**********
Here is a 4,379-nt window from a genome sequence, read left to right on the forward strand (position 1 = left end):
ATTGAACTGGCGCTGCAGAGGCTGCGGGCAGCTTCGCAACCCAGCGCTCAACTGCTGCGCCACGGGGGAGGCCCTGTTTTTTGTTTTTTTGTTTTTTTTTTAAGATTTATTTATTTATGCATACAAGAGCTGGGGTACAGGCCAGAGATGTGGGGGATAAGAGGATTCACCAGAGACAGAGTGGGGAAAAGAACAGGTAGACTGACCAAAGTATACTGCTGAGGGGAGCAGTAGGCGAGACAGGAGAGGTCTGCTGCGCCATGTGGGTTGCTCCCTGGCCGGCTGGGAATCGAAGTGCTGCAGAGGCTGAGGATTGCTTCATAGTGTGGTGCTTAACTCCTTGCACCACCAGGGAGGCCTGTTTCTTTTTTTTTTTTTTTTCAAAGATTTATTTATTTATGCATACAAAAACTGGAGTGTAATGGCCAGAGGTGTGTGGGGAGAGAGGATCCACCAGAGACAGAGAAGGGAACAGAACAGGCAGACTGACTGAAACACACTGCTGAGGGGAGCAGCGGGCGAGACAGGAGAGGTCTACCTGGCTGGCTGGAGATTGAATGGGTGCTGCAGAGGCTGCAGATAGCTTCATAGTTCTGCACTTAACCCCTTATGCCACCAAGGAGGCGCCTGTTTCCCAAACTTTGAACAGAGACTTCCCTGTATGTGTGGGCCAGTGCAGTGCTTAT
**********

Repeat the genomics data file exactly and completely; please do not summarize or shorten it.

Here is a 4,379-nt window from a genome sequence, read left to right on the forward strand (position 1 = left end):
ATTGAACTGGCGCTGCAGAGGCTGCGGGCAGCTTCGCAACCCAGCGCTCAACTGCTGCGCCACGGGGGAGGCCCTGTTTTTTGTTTTTTTGTTTTTTTTTTAAGATTTATTTATTTATGCATACAAGAGCTGGGGTACAGGCCAGAGATGTGGGGGATAAGAGGATTCACCAGAGACAGAGTGGGGAAAAGAACAGGTAGACTGACCAAAGTATACTGCTGAGGGGAGCAGTAGGCGAGACAGGAGAGGTCTGCTGCGCCATGTGGGTTGCTCCCTGGCCGGCTGGGAATCGAAGTGCTGCAGAGGCTGAGGATTGCTTCATAGTGTGGTGCTTAACTCCTTGCACCACCAGGGAGGCCTGTTTCTTTTTTTTTTTTTTTTCAAAGATTTATTTATTTATGCATACAAAAACTGGAGTGTAATGGCCAGAGGTGTGTGGGGAGAGAGGATCCACCAGAGACAGAGAAGGGAACAGAACAGGCAGACTGACTGAAACACACTGCTGAGGGGAGCAGCGGGCGAGACAGGAGAGGTCTACCTGGCTGGCTGGAGATTGAATGGGTGCTGCAGAGGCTGCAGATAGCTTCATAGTTCTGCACTTAACCCCTTATGCCACCAAGGAGGCGCCTGTTTCCCAAACTTTGAACAGAGACTTCCCTGTATGTGTGGGCCAGTGCAGTGCTTAT